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Clintonville superintendent talks safety practices

Discipline practices, threats, drills discussed

By Erik Buchinger

Clintonville Public School District Superintendent David Dyb presented school violence and safety drill reports to the Clintonville School Board on Monday, Dec. 10.

At the beginning of the school year, administration underwent safety training, which was then broken up by each school building to train the teachers.

“Each building documents every student incident,” Dyb said. “In addition to all our trainings, we have a district-wide spreadsheet where we go through all our safety trainings, whether it’s a fire drill, tornado drill or a specific building training.”

Police Chief Jim Beggs taught the administration and staff the idea of “Run Hide Fight” for use in active shooter situations. Staff also took online training for school violence threats.

Recently, a county officer visited to talk about the drug culture and how that relates to school violence.

“Any time there is a threat, it has to be investigated and reported back to the police department,” Dyb said.

Dyb said threats are handled by the School Safety Intervention Team (SSIT), which consists of principals and counselors among other members.

At the elementary school, Dyb said incidents in which students use a banana like a weapon or make hand gestures as a gun are used as a learning experience for students and parents.

“With the younger kids, there is a very educational aspect of things, instead of suspending them out the door,” Dyb said.

Dyb said the situation is handled with help from the district’s police liaison officer, Dennis Finger.

“Those things are security threats, and they are investigated,” Dyb said. “Dennis, along with the associate principal and principal, contact the parents and sit down for an educational assessment with this learning experience.”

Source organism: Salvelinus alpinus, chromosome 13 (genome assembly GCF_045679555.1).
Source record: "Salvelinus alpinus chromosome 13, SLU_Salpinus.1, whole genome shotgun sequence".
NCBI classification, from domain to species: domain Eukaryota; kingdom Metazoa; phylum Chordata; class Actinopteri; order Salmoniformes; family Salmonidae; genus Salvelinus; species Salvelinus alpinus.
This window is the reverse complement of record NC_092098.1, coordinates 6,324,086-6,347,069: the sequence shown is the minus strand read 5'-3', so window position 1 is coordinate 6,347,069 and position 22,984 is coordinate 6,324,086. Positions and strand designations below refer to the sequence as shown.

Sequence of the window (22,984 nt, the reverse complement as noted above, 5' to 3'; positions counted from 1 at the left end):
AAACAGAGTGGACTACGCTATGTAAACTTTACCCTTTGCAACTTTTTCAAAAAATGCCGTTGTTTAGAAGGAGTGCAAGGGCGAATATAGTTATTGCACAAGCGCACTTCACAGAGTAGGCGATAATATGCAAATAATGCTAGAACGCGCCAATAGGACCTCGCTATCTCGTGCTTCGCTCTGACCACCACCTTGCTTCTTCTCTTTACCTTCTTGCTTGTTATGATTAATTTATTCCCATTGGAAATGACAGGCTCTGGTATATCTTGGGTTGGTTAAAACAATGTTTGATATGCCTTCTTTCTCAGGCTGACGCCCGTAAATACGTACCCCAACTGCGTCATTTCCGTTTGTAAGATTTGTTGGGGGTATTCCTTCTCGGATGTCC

Dyb said the first thing Finger does is find out if there is truly a threat from the student. He said some parents have been upset about these meetings because they view the situations as minor incidents.

“Some parents have not been happy about this, but as we tell them, we are required by state law that every single thing that involves a threat has to be documented,” Dyb said. “It has to be reported. Instead of suspending them from school, we take a look at the environment of the situation in which it happened.

“For example, if there was a miscommunication on the playground and a kid said something, instead of throwing the kid out of school, maybe they’re suspended for recess for a few days. Or if something happened in a classroom, we remove them from the classroom as kind of their pseudo-suspension, but we’re not kicking kids out of school after we go through the protocol and find out there really wasn’t a threat. You have to intervene and use it as a learning experience.”

Dyb said it can be a learning experience for the administration, staff and the parents as well.

“They’ll say, ‘Oh what’s the big deal?’” Dyb said. “Well unfortunately it is a big deal, and we have to follow protocol with this.”

Dyb said situations are handled differently at the elementary school than at Clintonville Middle School and Clintonville High School.

“[Older students] have more knowledge of what’s right and what’s wrong,” Dyb said. “You have to go a little deeper as to how serious of a situation this is.”

Dyb said the administration moves quickly when there is a perceived threat at the high school and middle school levels.

“It’s an automatic call. We get Dennis on the phone, he meets with us and/or the child and a call gets placed to the parent,” Dyb said. “Depending on the situation of what goes on, there has to be intervention and school discipline associated with that.”

Dyb said he appreciates Finger’s help in these investigations.

“Dennis has been very helpful with all that,” Dyb said. “He does a lot of the legwork for us because he knows much of the community.”

The board also discussed that the installation of security cameras is in its final stages. Soon, the administration will be trained with how the systems work, and the police department and Waupaca County Sheriff’s Office will have access to the cameras.

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